Bitterness runs deep for Steelers, Ravens

September, 28, 2008
9/28/08
11:15
AM ET
 
 G Fiume/Getty Images; Gregory Shamus/Getty Images
 Quarterbacks Joe Flacco, left, and Ben Roethlisberger will meet for the first time on Monday night.

Posted by ESPN.com's James Walker

PITTSBURGH -- Steelers offensive tackle Willie Colon best summed up the bad blood between Pittsburgh and the Baltimore Ravens.

"They don't like us. We don't like them," Colon said bluntly. "I'm [hesitant] to say that they do respect us, but chances are they probably don't."

Familiarity often breeds contempt in the NFL, and no pair of division rivals have been so similar -- yet despise each other more -- than the Steelers (2-1) and Ravens (2-0).

Both teams enjoy beating up opponents on both sides of the football. So when these bullies meet twice a year, it's usually a 60-minute brawl disguised as a football game.

After another full week of verbal jousting, these teams will clash once again in primetime on "Monday Night Football" for sole possession of first in the AFC North.

"It's two teams that mirror each other, so when you go in there you know it's your type of game -- it's a man's game," said Ravens linebacker Bart Scott. "It's going to be a physical game, because they're a physical team and we're a physical team.

"The only other teams I can imagine playing the same way is the Jacksonville Jaguars, and maybe the [Chicago] Bears. There's only four teams that try and win football games the way that we do."

Since 2002, Baltimore has won the AFC North twice ('03 and '06), and Pittsburgh has won it three times ('02, '04 and '07). The Steelers were a wildcard team in 2005.  And once again these clubs have already separated themselves as early favorites in the AFC North in 2008.

Most experts expected the Steelers to be here. Pittsburgh won the division last season following a 10-6 campaign and has been one of the more consistent teams in the AFC over the past decade, along with the New England Patriots and Indianapolis Colts.

It's the Ravens' fast start that caught many by surprise.

Baltimore won just five games last season and brought in a rookie head coach in John Harbaugh and a rookie first-round quarterback in Joe Flacco to try to resurrect this franchise. The combination so far has produced magical results.

Flacco is doing a solid job of taking care of the football and the undefeated Ravens boast the NFL's top-rated defense.

"I haven't overlooked them and I don't think anybody in this locker room has," Steelers quarterback Ben Roethlisberger said. "But I think people in the media have, because of what the [Cleveland] Browns have done in the offseason and the question of what [the Ravens] were going to do on offense. They didn't know who they were going to have at quarterback. Now they have a rookie quarterback and he's playing pretty well right now."

So far, Flacco is doing his best Roethlisberger impersonation this season.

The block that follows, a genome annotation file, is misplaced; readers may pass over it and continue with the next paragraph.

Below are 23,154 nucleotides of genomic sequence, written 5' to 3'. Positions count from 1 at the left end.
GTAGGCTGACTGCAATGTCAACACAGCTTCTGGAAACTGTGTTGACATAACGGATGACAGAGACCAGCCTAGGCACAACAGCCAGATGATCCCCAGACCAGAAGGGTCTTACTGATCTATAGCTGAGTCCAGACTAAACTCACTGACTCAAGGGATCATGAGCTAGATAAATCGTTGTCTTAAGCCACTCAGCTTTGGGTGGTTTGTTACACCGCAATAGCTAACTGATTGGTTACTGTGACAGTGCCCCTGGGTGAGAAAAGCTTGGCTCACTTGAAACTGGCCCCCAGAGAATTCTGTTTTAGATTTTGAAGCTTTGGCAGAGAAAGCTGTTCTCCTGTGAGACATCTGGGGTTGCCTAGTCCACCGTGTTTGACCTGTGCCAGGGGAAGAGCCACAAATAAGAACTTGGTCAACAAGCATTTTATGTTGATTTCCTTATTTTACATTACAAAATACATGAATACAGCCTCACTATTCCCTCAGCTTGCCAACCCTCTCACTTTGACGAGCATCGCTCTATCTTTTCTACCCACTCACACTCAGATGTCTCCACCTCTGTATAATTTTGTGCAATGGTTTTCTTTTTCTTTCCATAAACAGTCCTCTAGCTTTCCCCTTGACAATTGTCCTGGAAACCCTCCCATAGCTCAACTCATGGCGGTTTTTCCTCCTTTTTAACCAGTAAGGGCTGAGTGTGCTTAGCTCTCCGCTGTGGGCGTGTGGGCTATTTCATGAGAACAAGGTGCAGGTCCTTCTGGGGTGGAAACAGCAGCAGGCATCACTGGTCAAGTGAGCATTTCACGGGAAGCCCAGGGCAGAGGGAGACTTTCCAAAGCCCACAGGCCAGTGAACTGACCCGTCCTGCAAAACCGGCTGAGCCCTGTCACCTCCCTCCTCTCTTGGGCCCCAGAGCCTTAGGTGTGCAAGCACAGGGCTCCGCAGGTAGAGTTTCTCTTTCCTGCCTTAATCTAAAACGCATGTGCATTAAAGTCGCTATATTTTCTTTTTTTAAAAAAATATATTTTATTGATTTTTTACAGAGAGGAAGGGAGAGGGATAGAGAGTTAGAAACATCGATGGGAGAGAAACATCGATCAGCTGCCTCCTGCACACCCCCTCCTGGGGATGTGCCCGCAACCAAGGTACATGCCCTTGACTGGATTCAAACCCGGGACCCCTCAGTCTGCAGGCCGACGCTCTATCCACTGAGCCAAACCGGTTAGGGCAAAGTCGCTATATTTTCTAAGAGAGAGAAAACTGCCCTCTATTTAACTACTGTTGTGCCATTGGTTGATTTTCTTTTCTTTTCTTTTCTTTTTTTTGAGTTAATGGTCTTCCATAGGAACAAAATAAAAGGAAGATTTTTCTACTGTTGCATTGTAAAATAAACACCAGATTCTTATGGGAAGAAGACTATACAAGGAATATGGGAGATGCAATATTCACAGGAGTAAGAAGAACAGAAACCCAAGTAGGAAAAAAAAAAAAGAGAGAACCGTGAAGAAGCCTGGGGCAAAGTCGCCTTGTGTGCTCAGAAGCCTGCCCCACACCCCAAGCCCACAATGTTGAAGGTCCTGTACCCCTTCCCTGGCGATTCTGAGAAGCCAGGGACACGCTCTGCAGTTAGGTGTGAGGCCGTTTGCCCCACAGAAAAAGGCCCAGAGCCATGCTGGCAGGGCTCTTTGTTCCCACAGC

After a shoulder injury to Kyle Boller and a viral infection for Troy Smith, Flacco surprisingly was thrown into the starting lineup as a rookie and has yet to lose. According to the Elias Sports Bureau, Flacco is only the third rookie quarterback since 1970 to win his team's first two games of the season. The other two were the Denver Broncos' John Elway in 1983 and Ryan Leaf of the San Diego Chargers in 1998.

Roethlisberger didn't start Pittsburgh's season opener as a rookie in 2004, but went on to win 13 consecutive starts in the regular season.

Harbaugh has noticed the similarities between the two QBs.

"In this division, we think that the guys who have had success are the big, strong-armed guys," he said. "All four teams kind of have that big guy who can throw it, so we felt that if we were going to keep up, he (Flacco) is the kind of guy that we would need."

Interestingly, Flacco returns to the city that he never had the chance to play in.

Flacco was recruited out of high school from the New Jersey area to eventually become the  starting quarterback at the University of Pittsburgh. But Flacco spent two years on the bench backing up former Panthers signal-caller Tyler Palko before getting frustrated and leaving the program.

So Flacco transferred to Delaware, and despite his small-school status, impressed scouts enough to become the No. 18 overall pick of the Ravens.

"It's kind of weird that my first start in Pittsburgh will be on Monday night in an NFL game, not a college game," Flacco said. "But I'm not really looking at that. It's an NFL game. It's Monday night, and it should be a lot of fun to go out there and play a division opponent."

And it's two AFC North division opponents that can't get along.

Let the head-knocking begin.

"It's going to be a slugfest," Colon said. "It's going to be two dogs in a cage, and one of us [gets] to walk out of there."

James Walker | email

ESPN Miami Dolphins reporter

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